I was asked to write about the recent news coverage of violence against Asian Americans for a local group that I write for. I am the only Asian person in this group and as such, the assumption was that writing a piece about this topic would be easy. Even I thought it would be easy…but it wasn’t. I’ve been conditioned to believe in the “model minority myth” – the one that says that Asians (especially Asian women) are the “good ones,” the “minority group” that has been able to achieve the American Dream, and because we don’t want to lose this status, we should overlook the ways in which we have been discriminated against, the ways in which racism and sexism has adversely affected our lives. I’ve always been told to keep my head down, do my work, don’t complain, don’t speak my mind, don’t rock the boat. That was how we have survived.
But now – it seems obvious that despite this moniker (that really only served to separate Asians/Asian Americans from other communities of color), we are not exempt from being victims of violence due to racism. No matter how quiet we are, how much work we do, or how many ways we serve this country – we are still considered “other, different, foreign.” There is no way we can assimilate our eyes, our skin, our hair to the white culture of the United States of America.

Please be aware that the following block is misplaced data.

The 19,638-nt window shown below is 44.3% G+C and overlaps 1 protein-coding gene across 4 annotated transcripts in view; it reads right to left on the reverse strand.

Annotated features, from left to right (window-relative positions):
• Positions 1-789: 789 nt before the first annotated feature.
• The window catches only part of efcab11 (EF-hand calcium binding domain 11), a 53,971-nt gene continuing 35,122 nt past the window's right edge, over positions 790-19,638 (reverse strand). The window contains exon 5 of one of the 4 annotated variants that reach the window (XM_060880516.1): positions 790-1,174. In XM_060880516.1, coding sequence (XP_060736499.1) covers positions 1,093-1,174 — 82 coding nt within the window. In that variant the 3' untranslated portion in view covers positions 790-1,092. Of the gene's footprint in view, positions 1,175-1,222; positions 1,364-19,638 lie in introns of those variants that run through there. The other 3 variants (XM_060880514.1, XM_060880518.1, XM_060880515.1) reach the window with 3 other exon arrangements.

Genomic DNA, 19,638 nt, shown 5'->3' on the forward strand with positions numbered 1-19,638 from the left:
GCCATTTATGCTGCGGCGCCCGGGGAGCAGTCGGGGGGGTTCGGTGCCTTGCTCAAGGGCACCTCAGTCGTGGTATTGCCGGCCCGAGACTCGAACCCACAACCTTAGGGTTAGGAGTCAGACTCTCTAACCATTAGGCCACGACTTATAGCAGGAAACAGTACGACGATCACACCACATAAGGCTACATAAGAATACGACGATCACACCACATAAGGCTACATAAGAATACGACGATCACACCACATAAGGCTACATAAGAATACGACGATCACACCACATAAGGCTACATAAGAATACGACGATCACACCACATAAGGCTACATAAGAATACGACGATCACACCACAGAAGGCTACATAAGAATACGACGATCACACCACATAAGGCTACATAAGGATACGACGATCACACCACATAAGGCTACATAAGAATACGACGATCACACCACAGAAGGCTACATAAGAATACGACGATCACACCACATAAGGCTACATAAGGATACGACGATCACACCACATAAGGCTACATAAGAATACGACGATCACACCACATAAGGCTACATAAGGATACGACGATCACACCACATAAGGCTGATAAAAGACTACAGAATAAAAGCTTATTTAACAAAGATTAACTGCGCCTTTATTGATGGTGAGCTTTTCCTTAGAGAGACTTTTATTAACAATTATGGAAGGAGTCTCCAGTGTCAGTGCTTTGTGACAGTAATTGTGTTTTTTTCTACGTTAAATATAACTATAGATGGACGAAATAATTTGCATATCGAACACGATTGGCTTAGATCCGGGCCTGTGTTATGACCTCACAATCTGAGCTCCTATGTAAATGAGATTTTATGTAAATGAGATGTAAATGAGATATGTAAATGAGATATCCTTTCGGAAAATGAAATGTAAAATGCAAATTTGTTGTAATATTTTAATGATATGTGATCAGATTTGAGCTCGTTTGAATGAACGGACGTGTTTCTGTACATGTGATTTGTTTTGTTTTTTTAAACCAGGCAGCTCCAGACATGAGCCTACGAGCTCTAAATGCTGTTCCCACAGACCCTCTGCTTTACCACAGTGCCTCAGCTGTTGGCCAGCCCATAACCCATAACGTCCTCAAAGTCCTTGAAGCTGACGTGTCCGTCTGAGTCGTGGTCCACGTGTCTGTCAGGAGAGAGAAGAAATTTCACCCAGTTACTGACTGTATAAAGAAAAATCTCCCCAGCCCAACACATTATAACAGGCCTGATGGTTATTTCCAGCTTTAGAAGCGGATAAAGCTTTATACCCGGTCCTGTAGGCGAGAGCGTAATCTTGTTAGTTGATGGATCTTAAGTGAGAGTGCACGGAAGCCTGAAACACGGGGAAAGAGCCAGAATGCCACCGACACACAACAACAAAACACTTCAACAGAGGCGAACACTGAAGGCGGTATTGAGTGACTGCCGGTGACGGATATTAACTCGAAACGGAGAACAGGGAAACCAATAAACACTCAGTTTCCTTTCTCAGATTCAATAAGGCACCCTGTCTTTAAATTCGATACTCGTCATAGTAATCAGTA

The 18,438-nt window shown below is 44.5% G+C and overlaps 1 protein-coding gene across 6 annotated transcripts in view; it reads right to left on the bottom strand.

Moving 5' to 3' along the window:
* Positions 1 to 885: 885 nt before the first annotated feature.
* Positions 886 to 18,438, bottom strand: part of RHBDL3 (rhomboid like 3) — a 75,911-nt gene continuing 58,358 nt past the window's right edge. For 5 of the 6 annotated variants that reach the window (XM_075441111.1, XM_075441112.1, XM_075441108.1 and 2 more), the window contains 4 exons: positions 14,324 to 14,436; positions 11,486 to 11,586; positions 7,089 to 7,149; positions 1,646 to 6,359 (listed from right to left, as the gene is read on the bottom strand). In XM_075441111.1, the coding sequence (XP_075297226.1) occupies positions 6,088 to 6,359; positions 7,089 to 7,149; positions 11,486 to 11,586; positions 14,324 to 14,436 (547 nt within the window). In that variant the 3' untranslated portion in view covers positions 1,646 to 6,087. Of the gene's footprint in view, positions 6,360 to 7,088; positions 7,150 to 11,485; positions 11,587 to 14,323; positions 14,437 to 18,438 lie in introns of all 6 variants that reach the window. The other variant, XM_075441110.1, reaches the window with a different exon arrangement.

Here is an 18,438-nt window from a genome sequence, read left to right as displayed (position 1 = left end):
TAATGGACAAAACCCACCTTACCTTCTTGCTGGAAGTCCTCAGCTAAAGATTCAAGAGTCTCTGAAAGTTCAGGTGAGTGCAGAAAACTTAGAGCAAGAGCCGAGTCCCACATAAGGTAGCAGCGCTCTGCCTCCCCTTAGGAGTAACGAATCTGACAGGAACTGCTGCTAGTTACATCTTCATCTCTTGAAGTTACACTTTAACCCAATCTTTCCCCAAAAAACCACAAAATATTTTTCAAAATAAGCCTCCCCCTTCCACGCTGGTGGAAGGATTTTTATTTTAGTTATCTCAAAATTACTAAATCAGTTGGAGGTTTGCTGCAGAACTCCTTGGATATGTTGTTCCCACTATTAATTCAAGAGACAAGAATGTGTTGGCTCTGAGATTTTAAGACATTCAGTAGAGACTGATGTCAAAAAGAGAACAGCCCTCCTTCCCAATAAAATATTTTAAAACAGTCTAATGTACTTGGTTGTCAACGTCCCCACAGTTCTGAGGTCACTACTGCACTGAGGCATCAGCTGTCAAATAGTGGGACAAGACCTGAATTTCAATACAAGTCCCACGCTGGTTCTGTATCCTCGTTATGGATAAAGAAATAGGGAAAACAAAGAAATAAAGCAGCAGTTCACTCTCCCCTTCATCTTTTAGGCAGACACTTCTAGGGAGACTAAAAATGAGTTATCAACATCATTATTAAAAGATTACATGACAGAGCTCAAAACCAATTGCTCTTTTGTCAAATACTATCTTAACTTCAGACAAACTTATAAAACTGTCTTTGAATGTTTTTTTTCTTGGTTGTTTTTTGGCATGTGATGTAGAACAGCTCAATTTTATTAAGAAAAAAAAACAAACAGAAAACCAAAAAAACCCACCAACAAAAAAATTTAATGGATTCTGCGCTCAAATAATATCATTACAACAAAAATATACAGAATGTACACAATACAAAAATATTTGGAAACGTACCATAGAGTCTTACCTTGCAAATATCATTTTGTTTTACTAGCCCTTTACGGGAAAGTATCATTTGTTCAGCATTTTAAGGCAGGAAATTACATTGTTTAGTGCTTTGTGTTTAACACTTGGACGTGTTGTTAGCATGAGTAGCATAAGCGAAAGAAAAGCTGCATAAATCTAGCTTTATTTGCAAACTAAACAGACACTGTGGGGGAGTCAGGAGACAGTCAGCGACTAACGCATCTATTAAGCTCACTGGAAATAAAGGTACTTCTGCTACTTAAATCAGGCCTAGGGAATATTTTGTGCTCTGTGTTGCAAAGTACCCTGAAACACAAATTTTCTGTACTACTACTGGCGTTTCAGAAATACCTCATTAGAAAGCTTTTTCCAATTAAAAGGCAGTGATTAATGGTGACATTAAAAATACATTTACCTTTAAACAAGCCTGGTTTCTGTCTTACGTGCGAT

Yet for years, generations, we have kept quiet. Sure, there have been a few who have spoken out, who have gotten politically involved, trying to make a difference, make a change. But for the most of us, the rest of us, we have continued the mantra of “keep your head down, do your work, don’t complain” – don’t be noticed and they will forget about you and let you live your life in peace.